December 15, 2015
Categories: Shelter Medicine

You may know Feline Immunodeficiency Virus (FIV) isn’t a death sentence for cats. But did you know exactly how it impacts the length of time they live? Would it surprise you to know it doesn’t?

At the 2015 NAVC Veterinary Conference, Annette L. Litster, BVSc, PhD, FANZCVSc (Feline Medicine), MMedSci (Clinical Epidemiology), former Director of the Maddie’s Shelter Medicine Program at Purdue University and currently of the Zoetis Veterinary Specialty Team, presented on “Feline Immunodeficiency Virus: What Every Shelter Needs to Know.” In it, she had this to say:

There have been a number of retrospective studies of cats naturally infected with FIV. One study described a closed household with endemic FIV, FeLV and feline coronavirus observed over 10 years. Nine of 26 cats were initially infected with FIV; 6 additional cats became infected with FIV by the end of the 10-year study period. FIV infection did not adversely affect life expectancy in this household.

In a retrospective Canadian study, 39 FIV-positive cats were compared with 22 FIV-negative cats over approximately 8 years. The survival time of FIV-positive cats after diagnosis was not different from FIV-negative cats.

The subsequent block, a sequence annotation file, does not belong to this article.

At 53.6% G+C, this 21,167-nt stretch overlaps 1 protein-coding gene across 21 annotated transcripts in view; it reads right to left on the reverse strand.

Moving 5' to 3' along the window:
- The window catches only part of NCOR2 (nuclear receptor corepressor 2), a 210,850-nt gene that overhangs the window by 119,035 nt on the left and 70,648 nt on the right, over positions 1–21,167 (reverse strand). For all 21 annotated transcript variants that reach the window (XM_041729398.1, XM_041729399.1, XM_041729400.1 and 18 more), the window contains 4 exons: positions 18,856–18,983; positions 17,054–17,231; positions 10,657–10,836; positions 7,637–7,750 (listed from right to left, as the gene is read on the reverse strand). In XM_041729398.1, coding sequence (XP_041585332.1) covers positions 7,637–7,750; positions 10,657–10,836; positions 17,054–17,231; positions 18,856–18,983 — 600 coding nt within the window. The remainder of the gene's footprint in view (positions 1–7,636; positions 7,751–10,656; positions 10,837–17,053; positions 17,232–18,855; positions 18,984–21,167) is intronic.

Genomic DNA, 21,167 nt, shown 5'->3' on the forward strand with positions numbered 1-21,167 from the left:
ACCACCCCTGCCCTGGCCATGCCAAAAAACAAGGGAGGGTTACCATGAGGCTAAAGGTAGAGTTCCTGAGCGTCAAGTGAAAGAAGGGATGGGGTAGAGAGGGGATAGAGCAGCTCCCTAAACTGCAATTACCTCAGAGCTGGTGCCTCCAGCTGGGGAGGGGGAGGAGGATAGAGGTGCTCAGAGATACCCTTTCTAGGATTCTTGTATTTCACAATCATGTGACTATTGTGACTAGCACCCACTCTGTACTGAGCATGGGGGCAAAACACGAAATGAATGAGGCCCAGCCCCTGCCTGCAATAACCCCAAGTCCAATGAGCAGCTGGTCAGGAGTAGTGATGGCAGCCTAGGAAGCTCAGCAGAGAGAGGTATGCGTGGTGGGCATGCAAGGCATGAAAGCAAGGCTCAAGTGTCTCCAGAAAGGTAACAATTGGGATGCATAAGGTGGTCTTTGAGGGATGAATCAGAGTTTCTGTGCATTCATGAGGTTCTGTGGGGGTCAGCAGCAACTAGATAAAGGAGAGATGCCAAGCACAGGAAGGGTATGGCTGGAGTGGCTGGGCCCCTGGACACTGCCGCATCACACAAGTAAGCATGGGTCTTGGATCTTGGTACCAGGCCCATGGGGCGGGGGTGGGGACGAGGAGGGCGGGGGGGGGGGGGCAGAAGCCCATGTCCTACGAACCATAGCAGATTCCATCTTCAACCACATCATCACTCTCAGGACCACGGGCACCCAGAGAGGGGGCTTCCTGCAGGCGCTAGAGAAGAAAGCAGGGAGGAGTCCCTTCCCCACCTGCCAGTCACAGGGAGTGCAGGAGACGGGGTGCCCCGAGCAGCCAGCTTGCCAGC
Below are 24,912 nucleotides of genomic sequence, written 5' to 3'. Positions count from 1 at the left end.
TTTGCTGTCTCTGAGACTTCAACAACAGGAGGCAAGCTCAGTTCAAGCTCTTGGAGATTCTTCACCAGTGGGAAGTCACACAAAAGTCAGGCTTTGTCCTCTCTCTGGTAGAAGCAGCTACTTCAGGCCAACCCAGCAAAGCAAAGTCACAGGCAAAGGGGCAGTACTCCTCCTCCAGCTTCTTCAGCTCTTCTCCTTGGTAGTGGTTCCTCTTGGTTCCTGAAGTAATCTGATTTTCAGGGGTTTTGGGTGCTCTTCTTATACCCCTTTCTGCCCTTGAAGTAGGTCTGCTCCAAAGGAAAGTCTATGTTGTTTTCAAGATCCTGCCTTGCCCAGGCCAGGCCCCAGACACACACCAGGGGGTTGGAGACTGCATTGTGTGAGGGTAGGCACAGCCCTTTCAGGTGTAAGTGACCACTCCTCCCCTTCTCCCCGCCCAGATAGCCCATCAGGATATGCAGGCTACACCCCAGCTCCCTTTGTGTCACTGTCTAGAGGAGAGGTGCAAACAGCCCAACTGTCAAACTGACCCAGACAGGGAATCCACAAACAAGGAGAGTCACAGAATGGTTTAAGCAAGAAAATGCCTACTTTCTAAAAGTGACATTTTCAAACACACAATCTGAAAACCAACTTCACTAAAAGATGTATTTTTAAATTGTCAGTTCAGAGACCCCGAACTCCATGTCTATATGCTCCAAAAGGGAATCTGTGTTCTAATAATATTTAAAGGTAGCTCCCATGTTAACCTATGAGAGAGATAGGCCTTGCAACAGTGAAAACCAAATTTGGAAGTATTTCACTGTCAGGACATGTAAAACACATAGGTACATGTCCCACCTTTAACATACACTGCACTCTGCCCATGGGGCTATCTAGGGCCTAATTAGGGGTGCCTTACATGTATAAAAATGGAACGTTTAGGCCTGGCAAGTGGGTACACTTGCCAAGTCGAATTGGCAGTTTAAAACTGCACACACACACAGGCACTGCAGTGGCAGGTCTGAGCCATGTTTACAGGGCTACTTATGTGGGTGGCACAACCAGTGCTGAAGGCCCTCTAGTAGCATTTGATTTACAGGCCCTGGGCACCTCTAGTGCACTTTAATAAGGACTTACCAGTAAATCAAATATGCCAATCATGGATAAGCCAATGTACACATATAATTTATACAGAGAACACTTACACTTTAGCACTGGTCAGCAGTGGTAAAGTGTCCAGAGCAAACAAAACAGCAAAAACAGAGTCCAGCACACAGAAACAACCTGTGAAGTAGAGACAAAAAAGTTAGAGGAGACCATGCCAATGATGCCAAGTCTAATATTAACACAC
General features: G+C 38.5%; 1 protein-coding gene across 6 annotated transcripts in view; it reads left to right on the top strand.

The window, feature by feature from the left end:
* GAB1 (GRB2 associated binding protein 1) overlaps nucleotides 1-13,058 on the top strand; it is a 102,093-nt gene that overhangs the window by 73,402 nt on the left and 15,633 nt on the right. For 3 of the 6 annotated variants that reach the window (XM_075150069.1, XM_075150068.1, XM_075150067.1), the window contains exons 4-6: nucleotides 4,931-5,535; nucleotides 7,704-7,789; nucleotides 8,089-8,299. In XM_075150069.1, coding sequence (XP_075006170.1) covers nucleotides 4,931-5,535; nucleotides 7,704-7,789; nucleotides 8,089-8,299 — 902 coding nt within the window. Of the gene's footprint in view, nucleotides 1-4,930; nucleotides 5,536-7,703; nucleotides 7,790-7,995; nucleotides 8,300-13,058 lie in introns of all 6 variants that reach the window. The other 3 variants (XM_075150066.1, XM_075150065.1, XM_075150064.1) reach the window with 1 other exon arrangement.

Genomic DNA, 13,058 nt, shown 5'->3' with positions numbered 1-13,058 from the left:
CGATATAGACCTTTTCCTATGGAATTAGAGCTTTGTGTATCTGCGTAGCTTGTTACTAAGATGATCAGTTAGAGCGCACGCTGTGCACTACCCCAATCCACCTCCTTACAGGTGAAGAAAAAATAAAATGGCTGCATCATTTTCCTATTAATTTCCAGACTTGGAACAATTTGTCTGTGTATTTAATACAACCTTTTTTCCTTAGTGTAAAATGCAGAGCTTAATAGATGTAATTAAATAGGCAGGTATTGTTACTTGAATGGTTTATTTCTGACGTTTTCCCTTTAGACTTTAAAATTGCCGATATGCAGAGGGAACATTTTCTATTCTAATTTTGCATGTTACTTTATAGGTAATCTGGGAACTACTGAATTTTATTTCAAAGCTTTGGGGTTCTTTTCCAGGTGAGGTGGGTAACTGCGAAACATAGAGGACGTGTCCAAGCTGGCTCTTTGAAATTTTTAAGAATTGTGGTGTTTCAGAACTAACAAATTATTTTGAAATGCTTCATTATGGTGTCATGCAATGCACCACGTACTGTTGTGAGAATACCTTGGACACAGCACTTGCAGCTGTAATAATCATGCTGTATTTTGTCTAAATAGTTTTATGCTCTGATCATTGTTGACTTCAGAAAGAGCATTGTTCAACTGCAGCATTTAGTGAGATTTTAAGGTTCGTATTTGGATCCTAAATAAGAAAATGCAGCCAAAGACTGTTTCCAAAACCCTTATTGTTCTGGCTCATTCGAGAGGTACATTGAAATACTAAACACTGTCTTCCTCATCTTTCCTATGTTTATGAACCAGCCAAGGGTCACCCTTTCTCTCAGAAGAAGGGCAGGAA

Dr. Litster also covered prevention, diagnosis, treatment, recent research, and adoption tips for FIV+ cats. VetFolio members can read the proceedings here; others can view an earlier version of this material on our website in Update on FIV: What Every Shelter Needs to Know.

Also of interest:

Management of Feline Retrovirus Infections
Vet to Vet: Serial FIV Serological Results in Cohabiting FIV-Positive and FIV-Negative Cats
FeLV and FIV
FIV Testing in Animal Shelters – Why, Who and When?
FIV-positive and FIV-negative cats: A love story
Are we over-reacting to the risk of FIV transmission?

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